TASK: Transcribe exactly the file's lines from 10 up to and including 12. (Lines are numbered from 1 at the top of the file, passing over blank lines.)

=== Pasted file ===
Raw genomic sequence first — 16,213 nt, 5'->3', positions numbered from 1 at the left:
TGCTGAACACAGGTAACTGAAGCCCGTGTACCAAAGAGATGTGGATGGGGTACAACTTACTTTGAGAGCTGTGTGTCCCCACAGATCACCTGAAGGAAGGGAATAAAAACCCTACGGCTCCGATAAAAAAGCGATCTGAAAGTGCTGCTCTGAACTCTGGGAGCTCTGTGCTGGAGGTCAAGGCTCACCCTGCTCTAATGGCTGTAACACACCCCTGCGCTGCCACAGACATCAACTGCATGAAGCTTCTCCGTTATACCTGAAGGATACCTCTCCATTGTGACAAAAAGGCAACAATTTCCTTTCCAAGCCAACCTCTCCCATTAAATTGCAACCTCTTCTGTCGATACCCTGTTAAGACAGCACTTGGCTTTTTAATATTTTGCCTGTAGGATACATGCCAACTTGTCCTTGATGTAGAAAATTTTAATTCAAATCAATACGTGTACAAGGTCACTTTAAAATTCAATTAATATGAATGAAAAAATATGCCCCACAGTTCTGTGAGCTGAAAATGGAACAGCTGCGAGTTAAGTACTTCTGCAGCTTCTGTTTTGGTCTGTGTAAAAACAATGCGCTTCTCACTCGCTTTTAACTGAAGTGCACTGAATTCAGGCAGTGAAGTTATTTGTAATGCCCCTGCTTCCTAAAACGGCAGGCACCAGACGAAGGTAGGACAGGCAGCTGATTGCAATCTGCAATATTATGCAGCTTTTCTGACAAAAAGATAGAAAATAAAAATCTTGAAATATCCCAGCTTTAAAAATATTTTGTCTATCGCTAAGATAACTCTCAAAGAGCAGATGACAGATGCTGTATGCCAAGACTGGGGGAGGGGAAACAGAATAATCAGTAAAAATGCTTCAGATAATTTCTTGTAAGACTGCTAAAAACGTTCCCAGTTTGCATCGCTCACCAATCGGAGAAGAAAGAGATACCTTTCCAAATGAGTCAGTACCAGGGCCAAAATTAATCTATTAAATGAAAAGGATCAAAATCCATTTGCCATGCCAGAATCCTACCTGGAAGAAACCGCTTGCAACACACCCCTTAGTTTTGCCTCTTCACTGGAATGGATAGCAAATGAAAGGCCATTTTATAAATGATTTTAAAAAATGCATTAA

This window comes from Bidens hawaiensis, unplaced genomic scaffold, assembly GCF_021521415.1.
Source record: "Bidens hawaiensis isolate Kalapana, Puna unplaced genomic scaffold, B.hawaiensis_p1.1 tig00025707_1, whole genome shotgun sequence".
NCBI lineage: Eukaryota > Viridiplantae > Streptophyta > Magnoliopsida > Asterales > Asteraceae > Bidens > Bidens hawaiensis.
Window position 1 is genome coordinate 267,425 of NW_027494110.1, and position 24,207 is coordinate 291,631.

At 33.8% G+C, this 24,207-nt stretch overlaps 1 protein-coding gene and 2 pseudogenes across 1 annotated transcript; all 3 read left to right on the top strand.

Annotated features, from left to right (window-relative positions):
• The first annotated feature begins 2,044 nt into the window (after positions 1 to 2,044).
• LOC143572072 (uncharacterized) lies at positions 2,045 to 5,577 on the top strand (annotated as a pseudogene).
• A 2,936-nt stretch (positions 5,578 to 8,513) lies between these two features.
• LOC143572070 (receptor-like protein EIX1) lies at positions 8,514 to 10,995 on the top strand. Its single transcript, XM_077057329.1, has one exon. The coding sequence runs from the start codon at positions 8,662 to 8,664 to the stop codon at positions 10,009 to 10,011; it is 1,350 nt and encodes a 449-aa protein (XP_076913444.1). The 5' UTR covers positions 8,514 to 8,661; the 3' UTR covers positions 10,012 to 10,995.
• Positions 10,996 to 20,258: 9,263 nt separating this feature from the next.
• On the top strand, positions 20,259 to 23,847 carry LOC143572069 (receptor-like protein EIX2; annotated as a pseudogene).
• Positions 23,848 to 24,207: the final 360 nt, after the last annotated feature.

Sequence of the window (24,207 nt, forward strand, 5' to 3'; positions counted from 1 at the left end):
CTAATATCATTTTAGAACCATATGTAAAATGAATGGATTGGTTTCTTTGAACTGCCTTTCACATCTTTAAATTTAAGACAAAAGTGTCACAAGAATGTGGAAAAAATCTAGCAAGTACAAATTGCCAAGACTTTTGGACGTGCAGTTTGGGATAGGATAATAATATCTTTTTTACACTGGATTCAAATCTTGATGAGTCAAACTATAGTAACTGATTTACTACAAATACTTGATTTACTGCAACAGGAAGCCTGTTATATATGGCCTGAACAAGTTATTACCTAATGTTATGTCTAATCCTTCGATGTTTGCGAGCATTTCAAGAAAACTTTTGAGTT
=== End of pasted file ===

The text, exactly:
• LOC143572072 (uncharacterized) lies at positions 2,045 to 5,577 on the top strand (annotated as a pseudogene).
• A 2,936-nt stretch (positions 5,578 to 8,513) lies between these two features.
• LOC143572070 (receptor-like protein EIX1) lies at positions 8,514 to 10,995 on the top strand. Its single transcript, XM_077057329.1, has one exon. The coding sequence runs from the start codon at positions 8,662 to 8,664 to the stop codon at positions 10,009 to 10,011; it is 1,350 nt and encodes a 449-aa protein (XP_076913444.1). The 5' UTR covers positions 8,514 to 8,661; the 3' UTR covers positions 10,012 to 10,995.